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Res Philosophica

Volume 92, Issue 2, April 2015
Transformative Experiences

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Displaying: 11-15 of 15 documents

11. Res Philosophica: Volume > 92 > Issue: 2
Ryan Kemp The Self-Transformation Puzzle: On the Possibility of Radical Self-Transformation
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In this paper, I argue that cases of radical selftransformation (cases in which an agent willfully changes a foundational element of their motivational structure) constitute an important philosophical puzzle. Though our inclination to hold people responsible for such changes suggests that we regard radical transformation as (in some sense) self-determined, it is difficult to conceive how a transformation that extends to the heart of an agent’s practical life can be attributed to the agent at all. While I contend that the best way to solve this puzzle is to deny that radical transformations are in fact self-determined, many maintain the opposite. The defense of my thesis involves showing how the conditions that must be met in order to coherently attribute transformation to an agent are not satisfied in cases of radical transformation. Radical transformation is, thus, something that happens to an agent, not something that is done by her.
12. Res Philosophica: Volume > 92 > Issue: 2
Rachel McKinnon Trans*formative Experiences
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What happens when we consider transformative experiences from the perspective of gender transitions? In this paper I suggest that at least two insights emerge. First, trans* persons’ experiences of gender transitions show some limitations to L. A. Paul’s (2015) decision theoretic account of transformative decisions. This will involve exploring some of the phenomenology of coming to know that one is trans, and in coming to decide to transition. Second, what epistemological effects are there to undergoing a transformative experience? By connecting some experiences of gender transitions to feminist standpoint epistemology, I argue that radical changes in one’s identity and social location also radically affects one’s access to knowledge in ways not widely appreciated in contemporary epistemology.
13. Res Philosophica: Volume > 92 > Issue: 2
Nathaniel Sharadin How You Can Reasonably Form Expectations When You're Expecting
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L. A. Paul has argued that an ordinary, natural way of making a decision—by reflecting on the phenomenal character of the experiences one will have as a result of that decision—cannot yield rational decision in certain cases. Paul’s argument turns on the (in principle) epistemically inaccessible phenomenal character of certain experiences. In this paper I argue that, even granting Paul a range of assumptions, her argument doesn’t work to establish its conclusion. This is because, as I argue, the phenomenal character of an experience supervenes on epistemically accessible facts about its non-phenomenal character plus what the deciding agent is like. Because there are principles that link the non-phenomenal character of experiences (together with what a particular agent is like) to the phenomenal character of experiences, agents can reasonably form expectations about the valence of the phenomenal character of the experiences that they are deciding whether to undergo. These reasonable expectations are, I argue, enough to make the ordinary, natural way of making a decision yield rational decision.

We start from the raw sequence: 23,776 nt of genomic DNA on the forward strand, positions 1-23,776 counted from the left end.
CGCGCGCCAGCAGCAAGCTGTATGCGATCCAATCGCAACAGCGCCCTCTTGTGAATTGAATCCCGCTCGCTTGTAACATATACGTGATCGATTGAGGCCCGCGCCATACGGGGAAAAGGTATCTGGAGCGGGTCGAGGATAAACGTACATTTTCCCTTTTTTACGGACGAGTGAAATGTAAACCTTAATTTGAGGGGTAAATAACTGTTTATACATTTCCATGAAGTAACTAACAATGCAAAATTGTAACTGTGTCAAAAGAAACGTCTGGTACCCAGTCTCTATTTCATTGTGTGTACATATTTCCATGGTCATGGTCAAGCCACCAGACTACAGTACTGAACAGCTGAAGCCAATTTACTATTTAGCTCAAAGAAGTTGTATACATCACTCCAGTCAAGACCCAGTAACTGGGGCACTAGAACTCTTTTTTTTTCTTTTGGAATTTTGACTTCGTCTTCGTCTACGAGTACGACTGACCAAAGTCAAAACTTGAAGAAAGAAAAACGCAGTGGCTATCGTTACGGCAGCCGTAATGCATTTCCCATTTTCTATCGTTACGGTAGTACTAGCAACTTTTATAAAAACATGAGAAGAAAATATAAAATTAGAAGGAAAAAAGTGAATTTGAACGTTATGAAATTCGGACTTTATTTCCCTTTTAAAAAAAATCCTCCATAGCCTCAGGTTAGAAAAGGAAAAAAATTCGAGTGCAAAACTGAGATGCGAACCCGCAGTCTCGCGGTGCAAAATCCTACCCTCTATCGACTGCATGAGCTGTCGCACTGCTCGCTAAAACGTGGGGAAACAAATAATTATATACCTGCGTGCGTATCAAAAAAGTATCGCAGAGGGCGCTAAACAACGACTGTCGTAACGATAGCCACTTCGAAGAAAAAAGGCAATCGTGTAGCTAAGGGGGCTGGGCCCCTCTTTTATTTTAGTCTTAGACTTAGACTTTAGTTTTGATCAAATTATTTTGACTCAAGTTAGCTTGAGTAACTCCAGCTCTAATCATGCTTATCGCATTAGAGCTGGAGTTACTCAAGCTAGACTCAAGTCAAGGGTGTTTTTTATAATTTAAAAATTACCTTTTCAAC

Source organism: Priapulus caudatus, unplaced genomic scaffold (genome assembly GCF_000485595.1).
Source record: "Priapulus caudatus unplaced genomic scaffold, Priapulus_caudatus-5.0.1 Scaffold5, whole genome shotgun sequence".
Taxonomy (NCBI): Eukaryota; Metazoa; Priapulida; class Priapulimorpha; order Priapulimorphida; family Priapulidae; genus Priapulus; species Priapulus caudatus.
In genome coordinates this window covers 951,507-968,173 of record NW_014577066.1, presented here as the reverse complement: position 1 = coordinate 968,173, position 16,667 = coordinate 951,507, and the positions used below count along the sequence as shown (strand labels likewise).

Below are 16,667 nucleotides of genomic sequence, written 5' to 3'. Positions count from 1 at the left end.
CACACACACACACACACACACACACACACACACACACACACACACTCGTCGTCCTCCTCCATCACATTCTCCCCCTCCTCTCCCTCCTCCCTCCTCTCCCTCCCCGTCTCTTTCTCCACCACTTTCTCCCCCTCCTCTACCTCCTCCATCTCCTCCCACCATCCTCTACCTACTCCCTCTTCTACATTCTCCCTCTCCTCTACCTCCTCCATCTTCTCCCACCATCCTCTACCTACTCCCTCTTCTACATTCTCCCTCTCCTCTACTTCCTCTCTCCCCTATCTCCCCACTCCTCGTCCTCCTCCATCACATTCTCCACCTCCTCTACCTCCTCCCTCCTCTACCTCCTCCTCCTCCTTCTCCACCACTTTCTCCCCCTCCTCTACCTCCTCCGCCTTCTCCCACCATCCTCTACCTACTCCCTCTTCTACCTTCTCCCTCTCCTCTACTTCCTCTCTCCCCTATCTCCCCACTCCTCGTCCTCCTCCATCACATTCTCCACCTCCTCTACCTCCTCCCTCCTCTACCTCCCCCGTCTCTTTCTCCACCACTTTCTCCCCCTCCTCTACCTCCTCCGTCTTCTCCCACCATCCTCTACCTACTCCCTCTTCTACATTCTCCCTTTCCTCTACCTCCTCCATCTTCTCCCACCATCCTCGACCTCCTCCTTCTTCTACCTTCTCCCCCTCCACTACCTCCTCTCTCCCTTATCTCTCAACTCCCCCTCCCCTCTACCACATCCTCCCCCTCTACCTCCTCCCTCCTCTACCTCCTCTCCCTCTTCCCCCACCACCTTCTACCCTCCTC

14. Res Philosophica: Volume > 92 > Issue: 2
Muhammad Velji Change Your Look, Change Your Luck: Religious Self-Transformation and Brute Luck Egalitarianism
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My intention in this paper is to reframe the practice of veiling as an embodied practice of self-development and self-transformation. I argue that practices like these cannot be handled by the choice/chance distinction relied on by those who would restrict religious minority accommodations. Embodied self-transformation necessarily means a change in personal identity and this means the religious believer cannot know if they will need religious accommodation when they begin their journey of piety. Even some luck egalitarians would find leaning exclusively on preference and choice to find who should be burdened with paying the full costs of certain choices in one’s life too morally harsh to be justifiable. I end by briefly illustrating an alternative way to think about religious accommodation that does not rely on the choice/chance distinction.
15. Res Philosophica: Volume > 92 > Issue: 2
L. A. Paul Transformative Choice: Discussion and Replies
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In “What you can’t expect when you’re expecting,” I argue that, if you don’t know what it’s like to be a parent, you cannot make this decision rationally—at least, not if your decision is based on what you think it would be like for you to become a parent. My argument hinges on the idea that becoming a parent is a transformative experience. This unique type of experience often transforms people in a deep and personal sense, and in the process, changes their preferences.In section 1, I will explain transformative experience in terms of radical first-personal epistemic and self change. In section 2, I’ll explain the notion of subjective value that I use to develop the decision problem. In section 3, I will discuss the way we ordinarily combine our introspective assessments with testimony and evidence. In section 4, I will discuss the problems for rational decision-making. In section 5, I will explore the problem of first-personally transformed future selves. In section 6, I will engage with the main themes and arguments and ideas of the authors of the papers contributed to this volume.